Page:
Calgary Herald

Gem of St. Mary’s made possible by Allan Markin


There is a little-known gem of a university tucked along one edge of Fish Creek Park in Calgary’s southeast that likely wouldn’t even exist were it not for another gem — or rather — treasure. The gem is St. Mary’s University College. The treasure is Allan Markin.

On Wednesday evening, several hundred people gathered to recognize the Calgary philanthro­pist’s two-decadelong support of St. Mary’s, and to raise money for this private, Catholic university that is open to all.

“I want to be clear,” said Gerry Turcotte, president of St. Mary’s University College, to the assembled crowd at the Sheraton Suites Hotel downtown, “that this event was not easy to organize.”

Why? Because, as is his way, Markin likes to “fly under the radar,” and for many years, he was often referred to as simply “anonymous donor” on the top donation ledgers of countless worthy causes across the province.

“Allan was reluctant to have such a public forum,” said Turcotte, but he was convinced that such an event would be a great “opportunit­y to spread the word about a university that simply isn’t well enough known in Alberta.

“As an institutio­n that receives only modest funding from the government and no capital or infrastruc­ture funding — and as a university that has worked hard to keep its tuition rates on par with the public institutio­ns — it has been critical to have the support of Dr. Markin year by year,” added Turcotte.

How critical? Well, Turcotte says St. Mary’s wouldn’t exist at all were it not for Markin, who has donated more than $20 million to the institutio­n over the past two decades — seeing it grow and transform the lives of more than 5,000 students over the years.

Turcotte, a Canadian academic working in Australia, was lured away from the land down under to run St. Mary’s three years ago, when he learned of the philosophy behind the institutio­n at 14500 Bannister Rd. S.E. Its goal is to “educate the whole person” and prepare students to think about the ethical issues in society and giving back to the community.

“I have often wondered what the value is of an education if all it equips you to do is to be an expert at a narrow task that will prepare you to be wealthy, successful and self-focused. And I was thrilled to discover St. Mary’s, which not only serves the very highest academic achievers, but that also offers a university-level program — free of charge — to cater to the city’s most disadvanta­ged learners,” explained Turcotte.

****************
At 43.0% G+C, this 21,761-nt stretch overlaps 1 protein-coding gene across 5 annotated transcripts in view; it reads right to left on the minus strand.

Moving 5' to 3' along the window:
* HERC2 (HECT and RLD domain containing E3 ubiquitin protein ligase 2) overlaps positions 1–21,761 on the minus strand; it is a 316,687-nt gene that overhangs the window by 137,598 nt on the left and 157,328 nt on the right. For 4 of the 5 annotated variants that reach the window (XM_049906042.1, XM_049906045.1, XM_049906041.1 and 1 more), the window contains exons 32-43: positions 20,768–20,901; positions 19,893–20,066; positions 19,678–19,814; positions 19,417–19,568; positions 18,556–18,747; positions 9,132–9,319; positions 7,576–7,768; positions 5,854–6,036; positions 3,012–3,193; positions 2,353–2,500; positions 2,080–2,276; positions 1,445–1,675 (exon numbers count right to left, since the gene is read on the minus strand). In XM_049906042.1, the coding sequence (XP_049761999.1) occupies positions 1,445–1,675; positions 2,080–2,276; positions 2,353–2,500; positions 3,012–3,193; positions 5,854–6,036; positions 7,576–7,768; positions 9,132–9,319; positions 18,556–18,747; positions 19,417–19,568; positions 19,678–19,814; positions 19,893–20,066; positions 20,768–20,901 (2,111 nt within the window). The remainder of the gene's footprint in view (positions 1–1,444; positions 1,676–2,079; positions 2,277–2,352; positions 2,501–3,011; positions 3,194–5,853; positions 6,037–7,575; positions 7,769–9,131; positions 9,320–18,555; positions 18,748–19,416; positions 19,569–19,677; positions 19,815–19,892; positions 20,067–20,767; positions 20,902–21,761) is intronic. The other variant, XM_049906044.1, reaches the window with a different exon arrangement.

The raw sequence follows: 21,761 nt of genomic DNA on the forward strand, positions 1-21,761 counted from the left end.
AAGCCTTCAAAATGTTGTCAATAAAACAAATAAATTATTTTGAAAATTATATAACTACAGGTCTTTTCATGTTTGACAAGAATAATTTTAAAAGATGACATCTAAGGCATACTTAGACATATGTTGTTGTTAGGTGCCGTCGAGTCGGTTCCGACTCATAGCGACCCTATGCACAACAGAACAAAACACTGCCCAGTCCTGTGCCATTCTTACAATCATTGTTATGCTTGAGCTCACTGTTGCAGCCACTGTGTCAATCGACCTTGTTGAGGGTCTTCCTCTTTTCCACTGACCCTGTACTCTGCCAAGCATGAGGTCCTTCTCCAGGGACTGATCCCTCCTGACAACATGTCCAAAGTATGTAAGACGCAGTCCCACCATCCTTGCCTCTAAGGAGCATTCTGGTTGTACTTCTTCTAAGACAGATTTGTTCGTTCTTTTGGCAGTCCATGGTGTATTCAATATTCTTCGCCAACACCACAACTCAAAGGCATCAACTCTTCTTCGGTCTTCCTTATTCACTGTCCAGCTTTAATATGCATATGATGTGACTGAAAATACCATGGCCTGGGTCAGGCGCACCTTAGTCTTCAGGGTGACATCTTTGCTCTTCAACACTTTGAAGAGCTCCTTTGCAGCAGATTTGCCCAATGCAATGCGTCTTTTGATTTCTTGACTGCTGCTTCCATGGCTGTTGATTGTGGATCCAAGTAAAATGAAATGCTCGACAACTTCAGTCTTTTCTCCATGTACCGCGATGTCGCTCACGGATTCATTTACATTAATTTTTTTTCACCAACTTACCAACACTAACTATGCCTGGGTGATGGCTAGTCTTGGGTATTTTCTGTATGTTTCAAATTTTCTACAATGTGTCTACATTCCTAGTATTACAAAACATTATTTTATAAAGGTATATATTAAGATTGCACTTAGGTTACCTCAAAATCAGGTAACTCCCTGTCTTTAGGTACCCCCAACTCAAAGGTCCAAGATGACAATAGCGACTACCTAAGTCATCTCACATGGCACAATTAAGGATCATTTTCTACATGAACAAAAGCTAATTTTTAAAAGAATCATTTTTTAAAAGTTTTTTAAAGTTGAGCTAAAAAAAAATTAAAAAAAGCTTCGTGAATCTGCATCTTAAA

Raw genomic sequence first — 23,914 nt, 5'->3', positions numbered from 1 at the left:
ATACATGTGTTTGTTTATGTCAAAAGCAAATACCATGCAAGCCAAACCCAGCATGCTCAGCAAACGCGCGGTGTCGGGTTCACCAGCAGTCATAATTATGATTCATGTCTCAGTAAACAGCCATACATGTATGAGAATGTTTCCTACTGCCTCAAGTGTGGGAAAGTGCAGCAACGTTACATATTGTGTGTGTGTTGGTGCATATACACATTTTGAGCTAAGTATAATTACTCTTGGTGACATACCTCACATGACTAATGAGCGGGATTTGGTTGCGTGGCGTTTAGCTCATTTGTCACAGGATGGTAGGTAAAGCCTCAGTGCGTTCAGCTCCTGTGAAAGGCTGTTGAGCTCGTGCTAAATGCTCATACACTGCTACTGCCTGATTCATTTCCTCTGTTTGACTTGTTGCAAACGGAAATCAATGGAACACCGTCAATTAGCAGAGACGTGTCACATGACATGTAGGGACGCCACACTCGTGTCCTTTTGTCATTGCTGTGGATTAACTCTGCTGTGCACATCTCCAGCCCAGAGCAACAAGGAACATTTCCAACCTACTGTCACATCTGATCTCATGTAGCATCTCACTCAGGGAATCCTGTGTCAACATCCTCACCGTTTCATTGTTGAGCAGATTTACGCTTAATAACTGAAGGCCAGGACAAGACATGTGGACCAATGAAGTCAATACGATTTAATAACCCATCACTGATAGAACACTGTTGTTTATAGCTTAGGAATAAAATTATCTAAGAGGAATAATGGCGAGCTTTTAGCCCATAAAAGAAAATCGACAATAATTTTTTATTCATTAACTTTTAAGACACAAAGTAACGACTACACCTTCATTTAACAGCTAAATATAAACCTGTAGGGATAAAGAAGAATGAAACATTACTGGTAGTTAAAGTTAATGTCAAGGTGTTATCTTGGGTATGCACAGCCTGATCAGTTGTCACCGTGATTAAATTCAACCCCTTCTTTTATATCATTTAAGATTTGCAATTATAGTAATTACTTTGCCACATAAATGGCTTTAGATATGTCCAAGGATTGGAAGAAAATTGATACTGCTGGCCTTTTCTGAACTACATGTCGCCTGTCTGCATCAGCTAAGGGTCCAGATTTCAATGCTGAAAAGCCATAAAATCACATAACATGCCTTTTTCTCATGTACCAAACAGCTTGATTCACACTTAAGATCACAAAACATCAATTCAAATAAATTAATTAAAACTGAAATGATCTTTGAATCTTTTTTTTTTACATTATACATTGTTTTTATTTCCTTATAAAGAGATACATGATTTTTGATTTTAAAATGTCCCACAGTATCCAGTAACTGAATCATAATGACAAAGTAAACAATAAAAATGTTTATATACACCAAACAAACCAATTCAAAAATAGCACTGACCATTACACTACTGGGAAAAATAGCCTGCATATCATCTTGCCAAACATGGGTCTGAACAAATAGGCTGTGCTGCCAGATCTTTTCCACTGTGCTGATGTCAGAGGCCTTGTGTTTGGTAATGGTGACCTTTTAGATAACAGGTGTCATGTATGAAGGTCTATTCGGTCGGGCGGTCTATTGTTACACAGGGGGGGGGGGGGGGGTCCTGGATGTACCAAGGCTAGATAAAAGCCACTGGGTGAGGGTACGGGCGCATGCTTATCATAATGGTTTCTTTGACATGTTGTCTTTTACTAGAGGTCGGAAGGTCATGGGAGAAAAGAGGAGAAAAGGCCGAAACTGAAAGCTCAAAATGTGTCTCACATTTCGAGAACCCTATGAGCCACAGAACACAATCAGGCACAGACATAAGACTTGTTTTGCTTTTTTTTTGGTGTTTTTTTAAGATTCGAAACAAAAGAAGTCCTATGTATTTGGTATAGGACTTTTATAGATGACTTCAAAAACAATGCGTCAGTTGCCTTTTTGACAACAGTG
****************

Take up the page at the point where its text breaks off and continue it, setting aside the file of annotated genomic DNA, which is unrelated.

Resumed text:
Not only does the Humanities 101 program provide free tuition to struggling individual­s, but also free food, transporta­tion and child care, “so that individual­s who have fallen out of the system can find a welcoming and meaningful place to begin again.”

Clearly, the ethical training is paying off, since more than 25 per cent of the 700 students attending St. Mary’s are actively volunteeri­ng in the community with the elderly, youth and the homeless.

Turcotte said the time has come for St. Mary’s story to be heard, “but we need to be clear. There would be no story if it weren’t for Allan Markin.”

And, it appears that Markin’s legendary generosity will continue. Markin, a part owner of the Calgary Flames, who made his fortune as the CEO of Canadian Natural Resources (CRNL), is helping the university — which accepted 17 per cent more students last year over the previous year — to expand. One of the new proposed buildings will bear Markin’s name.

Many Herald readers will recall that Markin tripled to $3.3 million the money raised during the paper’s Christmas Fund in 2011 and was the anonymous donor who doubled it the previous year.

A big believer in the importance of vitamin D and other vitamins and minerals, Markin, who graduated with a bachelor of science degree in chemical engineerin­g from the University of Alberta in 1968, started up Pure North S’Energy Foundation in 2006 that provides preventive health care to thousands of Albertans, mostly at no charge. He pays for dental and health care for the clients of the Calgary Drop-In and Rehab Centre and his attention to their health has helped many turn away from a life of substance abuse.

“I’ve had the honour of knowing Allan for three years now, and I’ve been able to watch him in action,” said Turcotte. “I recently sat with a homeless man who said to me, ‘No one’s ever taken the time to care for me. But he did.’ And he meant Allan.”

When it came time for Markin to speak after several standing ovations, in his typical humble way he told the crowd to look up the definition of hyperbole.

He then spent most of his speech praising St. Mary’s and how it has improved his life.

When he was first approached to help out St. Mary’s decades ago, Markin decided he’d check it out by studying at the university. He enrolled in a philosophy course, called the history of ideas, which he says helped him immeasurab­ly in his business life to think more strategica­lly and by finding “kinship with the world’s great philosophe­rs who always valued truth and integrity.

“From Immanuel Kant I learned never to treat another human being as a means to an end,” said Markin, who is renowned for his unique management style at CNRL, in which he met with each field employee at least twice a year to learn where the company could improve.

“Allan,” said Turcotte in closing, “there are many people who can claim to have supported a university, but there are not many who can say they helped to build one.”

A gem from a jewel.

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